International Geneva. Uncovered and visualized

Geneva and the over 45 international organizations located here do not always receive the attention they deserve.

This is an onsite edited excerpt of the G|O Briefing newsletter

For the past 45 years, the Fondation pour Genève has worked to foster and strengthen links between ‘local’ and ‘international’ Geneva, and to promote the city, both in Switzerland and abroad, as the world center of global governance. Just last week, the Swiss Diplomatic Club—with the Centre d'accueil pour la Genève Internationale (CAGI), one of the Foundation’s many offshoots—held its annual meeting, largely dedicated to honoring the tireless efforts and contributions to International Geneva of Ivan Pictet, the Foundation’s outgoing President. In his farewell speech in front of a few hundred guests–including UNOG’s D-G Tatiana Valovaya– Pictet shared his thoughts on the “future of diplomacy,” clearly seeing a continuous role for Geneva on the international stage. International Geneva is more than just its impressive number of international organizations and NGOs.

“Geneva and the over 45 international organizations located here do not always receive the attention they deserve. Many current developments in international politics and multilateralism are reflected in International Geneva, with future global trends often being foreseen here at an early stage,” writes Olaf Wientzek, Director of Multilateral Dialogue Geneva—a sponsor of the Briefing– in the foreword to the Foundation’s recently published “Concise Atlas of International Geneva, 2019-2020.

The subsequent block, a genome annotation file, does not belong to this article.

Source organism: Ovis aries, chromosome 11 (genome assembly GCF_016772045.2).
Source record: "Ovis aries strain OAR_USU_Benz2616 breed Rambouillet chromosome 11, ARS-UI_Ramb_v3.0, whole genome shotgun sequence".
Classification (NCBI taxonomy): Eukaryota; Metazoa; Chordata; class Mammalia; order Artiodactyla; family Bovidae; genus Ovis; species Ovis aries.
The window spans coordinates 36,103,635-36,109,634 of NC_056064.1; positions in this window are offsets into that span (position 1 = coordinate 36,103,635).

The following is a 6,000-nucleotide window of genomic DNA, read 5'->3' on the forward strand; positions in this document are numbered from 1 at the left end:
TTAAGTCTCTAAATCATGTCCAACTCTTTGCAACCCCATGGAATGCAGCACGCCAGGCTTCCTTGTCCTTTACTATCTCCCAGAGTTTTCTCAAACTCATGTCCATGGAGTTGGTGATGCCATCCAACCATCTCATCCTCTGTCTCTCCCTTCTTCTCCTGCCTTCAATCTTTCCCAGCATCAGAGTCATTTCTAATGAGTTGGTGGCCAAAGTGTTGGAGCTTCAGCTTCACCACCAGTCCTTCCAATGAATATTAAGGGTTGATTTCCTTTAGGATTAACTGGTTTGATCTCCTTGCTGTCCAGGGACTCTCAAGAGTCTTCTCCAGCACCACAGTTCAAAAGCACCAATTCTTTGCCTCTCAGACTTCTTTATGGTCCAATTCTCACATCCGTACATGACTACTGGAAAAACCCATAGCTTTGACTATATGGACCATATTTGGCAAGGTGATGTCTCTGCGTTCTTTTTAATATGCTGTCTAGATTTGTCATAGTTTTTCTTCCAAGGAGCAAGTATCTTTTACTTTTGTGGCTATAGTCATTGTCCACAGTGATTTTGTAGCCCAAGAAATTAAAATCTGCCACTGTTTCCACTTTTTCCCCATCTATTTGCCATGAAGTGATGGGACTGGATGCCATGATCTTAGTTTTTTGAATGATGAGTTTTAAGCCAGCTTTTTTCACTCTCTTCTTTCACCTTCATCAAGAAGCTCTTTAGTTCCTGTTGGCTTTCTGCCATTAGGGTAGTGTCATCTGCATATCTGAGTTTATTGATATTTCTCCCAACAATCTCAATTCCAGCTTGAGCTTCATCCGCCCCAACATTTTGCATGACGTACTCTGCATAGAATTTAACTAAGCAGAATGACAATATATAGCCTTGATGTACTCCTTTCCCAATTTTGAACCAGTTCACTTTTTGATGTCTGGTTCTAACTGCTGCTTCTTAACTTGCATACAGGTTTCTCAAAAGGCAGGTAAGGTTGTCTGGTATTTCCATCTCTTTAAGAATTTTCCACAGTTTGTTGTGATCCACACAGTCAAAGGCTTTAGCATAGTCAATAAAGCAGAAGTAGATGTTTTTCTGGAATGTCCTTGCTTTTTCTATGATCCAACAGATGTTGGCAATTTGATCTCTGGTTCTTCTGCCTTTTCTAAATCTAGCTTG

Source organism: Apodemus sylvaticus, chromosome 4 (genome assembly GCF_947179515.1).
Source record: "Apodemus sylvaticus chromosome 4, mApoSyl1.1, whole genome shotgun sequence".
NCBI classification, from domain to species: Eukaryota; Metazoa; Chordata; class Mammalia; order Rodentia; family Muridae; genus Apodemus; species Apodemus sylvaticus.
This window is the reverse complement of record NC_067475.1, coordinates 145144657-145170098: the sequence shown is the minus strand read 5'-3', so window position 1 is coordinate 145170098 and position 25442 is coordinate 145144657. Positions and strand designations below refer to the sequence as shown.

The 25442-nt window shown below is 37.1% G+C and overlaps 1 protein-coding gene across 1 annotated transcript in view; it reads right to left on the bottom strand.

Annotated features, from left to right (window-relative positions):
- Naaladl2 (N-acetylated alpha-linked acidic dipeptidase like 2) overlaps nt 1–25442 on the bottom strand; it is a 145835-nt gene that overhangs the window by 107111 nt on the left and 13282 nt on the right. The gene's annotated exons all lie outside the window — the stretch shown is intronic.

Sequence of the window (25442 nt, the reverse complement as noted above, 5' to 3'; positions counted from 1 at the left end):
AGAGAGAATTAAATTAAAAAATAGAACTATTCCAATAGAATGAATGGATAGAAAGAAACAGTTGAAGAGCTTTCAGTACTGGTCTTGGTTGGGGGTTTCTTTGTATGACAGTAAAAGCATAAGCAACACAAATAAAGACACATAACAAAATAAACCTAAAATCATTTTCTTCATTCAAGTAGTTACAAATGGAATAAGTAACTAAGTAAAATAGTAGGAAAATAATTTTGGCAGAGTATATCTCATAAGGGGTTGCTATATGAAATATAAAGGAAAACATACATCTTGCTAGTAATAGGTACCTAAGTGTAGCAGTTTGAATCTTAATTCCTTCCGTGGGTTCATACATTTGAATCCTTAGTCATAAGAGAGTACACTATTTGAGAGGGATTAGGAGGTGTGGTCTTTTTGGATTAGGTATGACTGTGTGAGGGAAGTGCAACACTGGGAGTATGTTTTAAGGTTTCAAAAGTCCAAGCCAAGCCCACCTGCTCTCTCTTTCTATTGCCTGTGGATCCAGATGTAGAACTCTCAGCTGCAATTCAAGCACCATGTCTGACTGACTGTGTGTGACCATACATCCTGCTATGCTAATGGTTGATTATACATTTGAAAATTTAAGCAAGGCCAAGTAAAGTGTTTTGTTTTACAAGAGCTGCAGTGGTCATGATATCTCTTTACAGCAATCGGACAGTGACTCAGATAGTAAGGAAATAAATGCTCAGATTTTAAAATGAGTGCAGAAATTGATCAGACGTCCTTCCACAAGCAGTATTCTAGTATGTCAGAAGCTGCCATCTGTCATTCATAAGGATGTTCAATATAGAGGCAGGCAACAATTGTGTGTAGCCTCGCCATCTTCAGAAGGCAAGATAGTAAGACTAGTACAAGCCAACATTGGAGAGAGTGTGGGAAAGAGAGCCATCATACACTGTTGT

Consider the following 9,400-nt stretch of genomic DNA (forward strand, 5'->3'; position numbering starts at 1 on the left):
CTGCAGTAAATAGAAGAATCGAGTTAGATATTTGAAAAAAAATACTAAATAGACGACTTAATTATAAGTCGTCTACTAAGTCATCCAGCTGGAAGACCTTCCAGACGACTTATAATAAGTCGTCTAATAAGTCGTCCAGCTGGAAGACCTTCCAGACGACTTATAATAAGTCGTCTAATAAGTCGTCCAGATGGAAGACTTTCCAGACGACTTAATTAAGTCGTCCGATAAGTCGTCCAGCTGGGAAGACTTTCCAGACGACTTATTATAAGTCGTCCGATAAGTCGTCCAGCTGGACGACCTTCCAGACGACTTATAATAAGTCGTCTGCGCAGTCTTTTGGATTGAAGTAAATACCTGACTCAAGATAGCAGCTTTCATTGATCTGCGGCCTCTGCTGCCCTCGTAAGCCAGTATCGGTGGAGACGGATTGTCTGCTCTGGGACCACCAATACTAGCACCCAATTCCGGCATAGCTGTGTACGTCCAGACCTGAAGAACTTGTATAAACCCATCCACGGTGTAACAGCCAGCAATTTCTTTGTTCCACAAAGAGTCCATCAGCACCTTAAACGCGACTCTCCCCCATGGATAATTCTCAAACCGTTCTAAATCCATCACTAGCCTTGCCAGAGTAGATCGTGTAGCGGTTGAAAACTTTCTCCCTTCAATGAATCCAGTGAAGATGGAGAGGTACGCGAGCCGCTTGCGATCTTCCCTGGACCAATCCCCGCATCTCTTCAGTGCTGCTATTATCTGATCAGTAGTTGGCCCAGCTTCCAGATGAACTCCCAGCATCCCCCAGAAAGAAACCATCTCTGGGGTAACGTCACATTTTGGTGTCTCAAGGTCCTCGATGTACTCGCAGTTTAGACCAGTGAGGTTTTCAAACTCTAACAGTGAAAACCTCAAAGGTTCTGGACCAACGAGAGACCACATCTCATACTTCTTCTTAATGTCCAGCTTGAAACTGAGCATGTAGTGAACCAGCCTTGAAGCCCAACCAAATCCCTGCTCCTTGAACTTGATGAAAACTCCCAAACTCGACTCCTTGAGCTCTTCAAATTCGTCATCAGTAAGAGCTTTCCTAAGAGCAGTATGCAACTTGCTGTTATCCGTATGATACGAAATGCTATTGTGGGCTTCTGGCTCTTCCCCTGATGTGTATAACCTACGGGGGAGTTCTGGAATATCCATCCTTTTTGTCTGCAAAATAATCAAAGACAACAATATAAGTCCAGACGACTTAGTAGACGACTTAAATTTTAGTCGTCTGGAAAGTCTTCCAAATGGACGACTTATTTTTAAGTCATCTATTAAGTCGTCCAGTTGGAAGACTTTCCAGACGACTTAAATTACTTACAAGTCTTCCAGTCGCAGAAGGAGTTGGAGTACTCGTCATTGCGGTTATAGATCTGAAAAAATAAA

That editors in London, New York and elsewhere might be oblivious to the role of Geneva can be understandable, what is not is a local mainstream media reducing coverage of its own journalistic backyard. The Tribune de Genève, however, has decided to do just that: it is closing its bureau at the Palais and making its International Geneva correspondent redundant. The closing of the UN bureau will deprive the paper of an insider’s access, handicapping future coverage.

Needless to say, newsroom-bound reporters have a harder time amassing knowledge and developing networks of sources—essential ingredients when covering what is a highly complex beat. Senior leadership at the Tribune—the group also owns 24 Heures and Le Matin—tells The G|O, however, that reporting on International Geneva remains of “importance.” It claims that while it won’t have a dedicated correspondent any longer, it aims for “extended coverage of International Geneva, which will be organized over the next few weeks.”